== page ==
Monday, December 28, 2009

Setting Creativity Up There With Math and Literacy

A very good (and entertaining) talk about public education, how it discounts creativity, and why we should reconsider.

Sunday, December 27, 2009

City of Rocks, December 26

I spill my magma, make a rocky pool;
Make cool towers when the lava cools,
Ain't that tuff enough?

(Ouch... apologies to the Fabulous Thunderbirds for that strained geological rock 'n' roll joke.)

Thursday, December 24, 2009

Hans Rosling and the Ghosts of Christmas

Does it seem like a downer to embed a video about poverty and modern history on Christmas eve?

No no no. Professor Hans Rosling is a warm, funny man. Think of him as a combination of the Ghosts of Christmas Past, Present, and Yet-To-Come.

Scrooge is us. With information, there are choices.

Wednesday, December 16, 2009

When Reform Isn't Reform

[Comment posted to the Washington Monthly...]

The message lately has been, "Let's pass this bill, and improve on it." Reference is made to previous landmark legislation that was imperfect when it initially passed, such as Medicare and Social Security. Call this the "Foundation Argument" or something.

There needs to be a threshold, surely, for the "Foundation Argument" to be well-founded. Not just any bill will do. There must be a decent, well, foundation. Does the Senate bill provide that?

I no longer believe, at this point, that it will. There are good and helpful things in it but their merit is outweighed by the expansion, not contraction, of inequality. The main outrage, one of many, is that existence of the personal mandate without price controls, sufficient consumer protection, or accountability. If I am going to be legally forced to conduct business with private insurance companies, I demand regulations. I'm not getting that. I'm not getting a Medicare buy-in option, either. I'm not getting a non-profit alternative. And I will not even have the option of taking the money I spend on premiums, putting it into an interest bearing account every week, and using that as a health reserve.

In other words, I come out more deeply subjugated to the insurance industry, instead of less.

For this and other reasons, I reject the foundation argument. I agree with Howard Dean: stick a fork in this. It isn't reform.

Saturday, December 12, 2009

Obama's Niebuhrian Doctrine?

Many thanks to Jane over at Acts of Hope for pointing this out:

Here is an interesting piece about President Obama's Nobel speech and its "Niebuhrian" overtones.

(The reference is to theologian Reinhold Niebuhr, who may indeed be a much larger influence on the new President than, say, the Rev. Jeremiah Wright.)

Finish What Job?

Professor Michael Zweig of SUNY Stony Brook analyzes...

Why Are We In Afghanistan? Full Version from Why Afghanistan? on Vimeo.

Friday, December 11, 2009

An Alert from the Clear View Project

I share the following as a supporter of the Clear View Project, an international Buddhist peace project that supports and attempts to help Buddhist monks who are held as political prisoners in Burma. Regardless of religious vocation, no human being should be treated this way, and the small act of sending a letter saying so is worth the time.

With that, I give the floor to the good folks from Clear View.


Medical treatment needed immediately three male Prisoners of Conscience, U Gambira, Min Ko Naing and Zaw Htet Ko Ko are in need of immediate medical treatment. The three men have all been denied adequate medical treatment. In the absence of regular contact between political prisoners and their families, and of independent monitoring of prisoners' welfare, individuals are even more vulnerable to harsh prison conditions which amount to cruel, inhuman or degrading treatment. The International Committee of the Red Cross has not been able to visit prisons in Myanmar since the end of 2005.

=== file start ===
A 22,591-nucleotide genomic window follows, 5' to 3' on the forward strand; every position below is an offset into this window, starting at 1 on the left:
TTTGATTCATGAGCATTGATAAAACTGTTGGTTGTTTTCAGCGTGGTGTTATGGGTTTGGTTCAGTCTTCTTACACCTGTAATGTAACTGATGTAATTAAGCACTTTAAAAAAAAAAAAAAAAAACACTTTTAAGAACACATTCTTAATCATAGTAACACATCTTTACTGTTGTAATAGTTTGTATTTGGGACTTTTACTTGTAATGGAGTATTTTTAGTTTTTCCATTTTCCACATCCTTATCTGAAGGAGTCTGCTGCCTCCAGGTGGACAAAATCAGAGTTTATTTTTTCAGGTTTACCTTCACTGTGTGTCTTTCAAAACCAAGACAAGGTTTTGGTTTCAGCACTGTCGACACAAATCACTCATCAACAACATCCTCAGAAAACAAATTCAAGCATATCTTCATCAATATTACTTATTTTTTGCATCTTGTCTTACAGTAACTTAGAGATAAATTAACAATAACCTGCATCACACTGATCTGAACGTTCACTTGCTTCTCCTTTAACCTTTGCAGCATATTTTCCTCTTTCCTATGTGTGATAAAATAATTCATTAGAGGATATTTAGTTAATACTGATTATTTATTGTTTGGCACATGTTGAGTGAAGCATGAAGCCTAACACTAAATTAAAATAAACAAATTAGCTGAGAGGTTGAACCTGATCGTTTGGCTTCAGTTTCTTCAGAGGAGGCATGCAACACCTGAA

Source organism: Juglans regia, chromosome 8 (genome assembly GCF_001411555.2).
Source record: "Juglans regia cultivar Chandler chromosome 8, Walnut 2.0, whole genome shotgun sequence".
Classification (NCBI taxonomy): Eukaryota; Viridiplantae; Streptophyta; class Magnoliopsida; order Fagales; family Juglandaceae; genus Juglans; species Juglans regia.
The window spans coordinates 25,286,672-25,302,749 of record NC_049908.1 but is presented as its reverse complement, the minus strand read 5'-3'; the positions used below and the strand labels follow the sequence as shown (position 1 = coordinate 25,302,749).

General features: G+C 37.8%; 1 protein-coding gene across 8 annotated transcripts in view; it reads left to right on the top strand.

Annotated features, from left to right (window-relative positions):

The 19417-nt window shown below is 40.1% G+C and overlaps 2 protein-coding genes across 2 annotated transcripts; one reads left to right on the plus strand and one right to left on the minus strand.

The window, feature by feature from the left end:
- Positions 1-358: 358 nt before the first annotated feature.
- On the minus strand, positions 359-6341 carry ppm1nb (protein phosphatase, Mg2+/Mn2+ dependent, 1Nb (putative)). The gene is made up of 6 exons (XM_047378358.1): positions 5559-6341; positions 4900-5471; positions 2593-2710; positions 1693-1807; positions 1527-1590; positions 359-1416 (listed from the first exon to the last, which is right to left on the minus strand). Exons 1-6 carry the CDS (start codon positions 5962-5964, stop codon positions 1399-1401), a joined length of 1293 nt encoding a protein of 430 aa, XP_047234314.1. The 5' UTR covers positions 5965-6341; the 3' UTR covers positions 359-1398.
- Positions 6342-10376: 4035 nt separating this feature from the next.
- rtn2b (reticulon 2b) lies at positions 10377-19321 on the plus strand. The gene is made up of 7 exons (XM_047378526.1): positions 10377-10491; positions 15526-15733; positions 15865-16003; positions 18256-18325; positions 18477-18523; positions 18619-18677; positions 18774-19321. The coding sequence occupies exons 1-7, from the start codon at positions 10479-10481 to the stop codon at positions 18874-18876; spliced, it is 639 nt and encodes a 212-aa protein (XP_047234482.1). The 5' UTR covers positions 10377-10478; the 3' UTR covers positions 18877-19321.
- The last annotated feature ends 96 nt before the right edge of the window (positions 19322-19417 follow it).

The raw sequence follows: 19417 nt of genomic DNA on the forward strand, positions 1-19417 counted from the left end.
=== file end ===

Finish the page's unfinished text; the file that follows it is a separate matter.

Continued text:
Buddhist monk and protest leader,
U Gambira, a founding member of the All Burma Monks Alliance (ABMA), has contracted malaria. It is not known whether he is currently receiving any medical attention for malaria. U Gambira is in poor health generally and also suffers from asthma. He has previously been denied access to medical treatment in prison and has been subjected to torture and other forms of ill-treatment. U Gambira is currently serving a 63 year sentence for his role in leading major anti-government demonstrations in Myanmar in August - September 2007.

Veteran pro-democracy leader,
Min Ko Naing is suffering from high blood pressure (hypertension), an eye condition, numbness in his hands, and gout. He is being held in a small, dark cell and the conditions are said to be affecting his eye condition. Initial requests for treatment were denied and he has still not received adequate medical treatment. Min Ko Naing was sentenced on 11 November 2008, to 65 years' imprisonment for his role in starting the large anti-government protests in 2007.

Zaw Htet Ko Ko, 88 Generation Students group activist, has been suffering from stomach pain and has lost a significant amount of weight. He has received some medical treatment for his problem, but it is not clear whether the treatment is sufficient or appropriate. He also has high blood pressure. Zaw Htet Ko Ko is serving 11 years in prison, with hard labor, for his involvement in the 2007 peaceful anti-government protests.

PLEASE SEND APPEALS BEFORE 14 JANUARY 2010 to officials below.
Postage to Burma & Thailand from the US is $.98

  • Minister for Home Affairs Maung Oo
Ministry of Home Affairs
Office No. 10
Naypyitaw, Union of Myanmar
Fax: +95 67 412 439
Salutation: Dear Minister

  • Minister of Information Brigadier-General Kyaw Hsan
Ministry of Information Bldg. (7),
Naypyitaw, Union of Myanmar
Salutation: Dear Minister

  • Minister of Foreign Affairs Nyan Win
Ministry of Foreign Affairs
Naypyitaw, Union of Myanmar
Salutation: Dear Minister

  • Ambassador to the United States
Embassy of the Union of Myanmar
2300 S. St. NW
Washington, DC 2008
Fax : (202) 332-4351
Dear Ambassador

Also send copies to diplomatic representatives accredited to your country:

  • Scot Marciel
Deputy Assistant Secretary,
Bureau of East Asian and Pacific Affairs
U.S. Embassy Bangkok
120/22 Wireless Road
Bangkok, Thailand 10330